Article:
Needless to say, she doesn't buy it.
In fact, Kesha tells me that she believes the race is going well. She is confident that her challenge to the Progressive ticket of Chris Pearson and David Zuckerman will break this district's two-cycle tenure holding the "lowest turnout" title.
The smell of change is in the air this autumn, and Kesha wants to ride the tide. While she wouldn't come out and explicitly say that David Zuckerman, who came into office "all those years ago" as a fresh-faced UVM graduate, is not too old and out-of touch with the young and growing student population, she does drop some serious hints: ""Twelve years. That's a long time, and there's turnover for a reason."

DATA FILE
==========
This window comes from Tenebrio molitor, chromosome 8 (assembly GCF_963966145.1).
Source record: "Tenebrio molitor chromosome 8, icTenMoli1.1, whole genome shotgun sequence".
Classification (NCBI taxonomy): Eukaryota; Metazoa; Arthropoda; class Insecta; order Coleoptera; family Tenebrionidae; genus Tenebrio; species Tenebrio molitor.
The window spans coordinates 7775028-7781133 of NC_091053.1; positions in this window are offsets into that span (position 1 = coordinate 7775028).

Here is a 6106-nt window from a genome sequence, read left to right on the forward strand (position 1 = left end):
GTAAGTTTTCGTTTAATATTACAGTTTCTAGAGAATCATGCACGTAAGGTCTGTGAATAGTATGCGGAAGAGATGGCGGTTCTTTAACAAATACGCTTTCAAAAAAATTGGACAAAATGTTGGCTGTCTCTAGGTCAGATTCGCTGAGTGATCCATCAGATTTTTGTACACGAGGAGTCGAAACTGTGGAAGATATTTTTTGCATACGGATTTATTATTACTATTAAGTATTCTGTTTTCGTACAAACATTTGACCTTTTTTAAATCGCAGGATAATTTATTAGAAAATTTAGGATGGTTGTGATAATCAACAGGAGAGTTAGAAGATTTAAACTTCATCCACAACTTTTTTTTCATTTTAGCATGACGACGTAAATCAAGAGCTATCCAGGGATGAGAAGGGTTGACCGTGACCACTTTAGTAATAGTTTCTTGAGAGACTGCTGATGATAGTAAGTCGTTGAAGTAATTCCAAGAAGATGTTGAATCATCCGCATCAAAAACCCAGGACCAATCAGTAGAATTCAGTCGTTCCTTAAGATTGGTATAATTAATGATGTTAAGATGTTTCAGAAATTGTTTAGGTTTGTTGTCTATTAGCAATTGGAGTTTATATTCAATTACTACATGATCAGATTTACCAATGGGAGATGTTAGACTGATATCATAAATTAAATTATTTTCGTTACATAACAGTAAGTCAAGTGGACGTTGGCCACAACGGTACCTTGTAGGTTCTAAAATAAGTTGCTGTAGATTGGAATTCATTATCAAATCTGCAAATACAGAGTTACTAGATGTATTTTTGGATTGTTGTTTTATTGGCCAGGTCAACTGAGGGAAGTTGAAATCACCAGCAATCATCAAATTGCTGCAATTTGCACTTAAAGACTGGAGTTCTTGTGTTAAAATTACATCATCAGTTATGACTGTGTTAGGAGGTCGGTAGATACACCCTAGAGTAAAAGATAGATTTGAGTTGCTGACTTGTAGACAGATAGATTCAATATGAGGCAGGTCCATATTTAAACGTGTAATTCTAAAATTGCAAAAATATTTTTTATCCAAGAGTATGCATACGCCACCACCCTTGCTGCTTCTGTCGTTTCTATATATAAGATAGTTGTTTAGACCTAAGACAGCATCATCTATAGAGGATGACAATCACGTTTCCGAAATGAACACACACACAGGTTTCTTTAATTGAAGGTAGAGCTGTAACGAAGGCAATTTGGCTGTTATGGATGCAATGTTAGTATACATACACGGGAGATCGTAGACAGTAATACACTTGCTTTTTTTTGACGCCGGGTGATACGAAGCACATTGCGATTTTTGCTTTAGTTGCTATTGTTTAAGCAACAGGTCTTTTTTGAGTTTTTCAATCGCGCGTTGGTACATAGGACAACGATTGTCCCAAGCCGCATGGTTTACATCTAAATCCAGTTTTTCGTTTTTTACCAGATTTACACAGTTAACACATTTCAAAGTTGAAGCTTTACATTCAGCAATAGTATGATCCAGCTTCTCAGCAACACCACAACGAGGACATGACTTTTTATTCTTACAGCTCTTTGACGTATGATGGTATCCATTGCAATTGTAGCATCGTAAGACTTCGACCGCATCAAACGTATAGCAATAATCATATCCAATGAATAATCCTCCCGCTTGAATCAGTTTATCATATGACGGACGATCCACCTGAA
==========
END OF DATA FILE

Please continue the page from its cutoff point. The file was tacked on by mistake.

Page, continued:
I ask her if she thinks lawn signs are the best real-time polls available. "No," she says. "I don't even have a sign on my lawn." She doesn't. Her warm, clean, and surprisingly new (for Burlington) apartment, with its signless front lawn, sits directly between the end of the UVM Central Campus and the beginning of the off-campus housing sprawl — perhaps a metaphor for the two communities she's trying to bridge if she wants to win this election.